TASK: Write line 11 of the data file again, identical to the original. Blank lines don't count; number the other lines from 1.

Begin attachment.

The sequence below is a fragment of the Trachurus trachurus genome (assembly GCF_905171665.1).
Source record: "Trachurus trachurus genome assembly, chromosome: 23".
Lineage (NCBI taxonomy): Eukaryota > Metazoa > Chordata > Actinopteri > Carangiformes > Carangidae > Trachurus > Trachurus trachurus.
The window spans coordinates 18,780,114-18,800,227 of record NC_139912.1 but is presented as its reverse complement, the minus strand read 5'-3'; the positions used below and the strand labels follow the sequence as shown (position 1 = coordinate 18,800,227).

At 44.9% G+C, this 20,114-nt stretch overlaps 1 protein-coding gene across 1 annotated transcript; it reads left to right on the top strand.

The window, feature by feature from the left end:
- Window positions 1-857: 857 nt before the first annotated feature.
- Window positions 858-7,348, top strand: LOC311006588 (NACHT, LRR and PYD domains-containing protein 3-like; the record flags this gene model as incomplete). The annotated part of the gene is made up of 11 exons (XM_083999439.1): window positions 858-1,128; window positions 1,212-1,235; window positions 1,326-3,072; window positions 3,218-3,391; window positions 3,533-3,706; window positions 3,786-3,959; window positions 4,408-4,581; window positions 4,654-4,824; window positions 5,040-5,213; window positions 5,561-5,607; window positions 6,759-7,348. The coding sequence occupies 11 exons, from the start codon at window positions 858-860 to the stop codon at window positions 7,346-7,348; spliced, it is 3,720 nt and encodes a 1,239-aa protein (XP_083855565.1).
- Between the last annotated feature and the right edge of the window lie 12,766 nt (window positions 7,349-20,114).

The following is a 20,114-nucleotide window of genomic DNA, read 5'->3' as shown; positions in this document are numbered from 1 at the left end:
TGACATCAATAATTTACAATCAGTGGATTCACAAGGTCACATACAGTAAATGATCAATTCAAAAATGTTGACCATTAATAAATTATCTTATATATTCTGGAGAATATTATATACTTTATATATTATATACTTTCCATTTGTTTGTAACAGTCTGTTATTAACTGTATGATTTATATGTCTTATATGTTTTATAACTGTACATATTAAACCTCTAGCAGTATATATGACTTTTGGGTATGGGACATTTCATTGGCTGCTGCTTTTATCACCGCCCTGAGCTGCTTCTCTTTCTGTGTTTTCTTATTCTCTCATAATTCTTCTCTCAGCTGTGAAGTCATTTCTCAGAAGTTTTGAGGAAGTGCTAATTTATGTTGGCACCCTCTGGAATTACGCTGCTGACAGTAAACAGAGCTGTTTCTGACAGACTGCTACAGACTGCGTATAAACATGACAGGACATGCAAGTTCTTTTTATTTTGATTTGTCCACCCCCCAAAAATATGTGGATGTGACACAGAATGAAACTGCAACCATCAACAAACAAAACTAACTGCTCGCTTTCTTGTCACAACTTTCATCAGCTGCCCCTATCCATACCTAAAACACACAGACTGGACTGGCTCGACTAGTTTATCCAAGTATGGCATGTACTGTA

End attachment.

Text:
TGACATCAATAATTTACAATCAGTGGATTCACAAGGTCACATACAGTAAATGATCAATTCAAAAATGTTGACCATTAATAAATTATCTTATATATTCTGGAGAATATTATATACTTTATATATTATATACTTTCCATTTGTTTGTAACAGTCTGTTATTAACTGTATGATTTATATGTCTTATATGTTTTATAACTGTACATATTAAACCTCTAGCAGTATATATGACTTTTGGGTATGGGACATTTCATTGGCTGCTGCTTTTATCACCGCCCTGAGCTGCTTCTCTTTCTGTGTTTTCTTATTCTCTCATAATTCTTCTCTCAGCTGTGAAGTCATTTCTCAGAAGTTTTGAGGAAGTGCTAATTTATGTTGGCACCCTCTGGAATTACGCTGCTGACAGTAAACAGAGCTGTTTCTGACAGACTGCTACAGACTGCGTATAAACATGACAGGACATGCAAGTTCTTTTTATTTTGATTTGTCCACCCCCCAAAAATATGTGGATGTGACACAGAATGAAACTGCAACCATCAACAAACAAAACTAACTGCTCGCTTTCTTGTCACAACTTTCATCAGCTGCCCCTATCCATACCTAAAACACACAGACTGGACTGGCTCGACTAGTTTATCCAAGTATGGCATGTACTGTA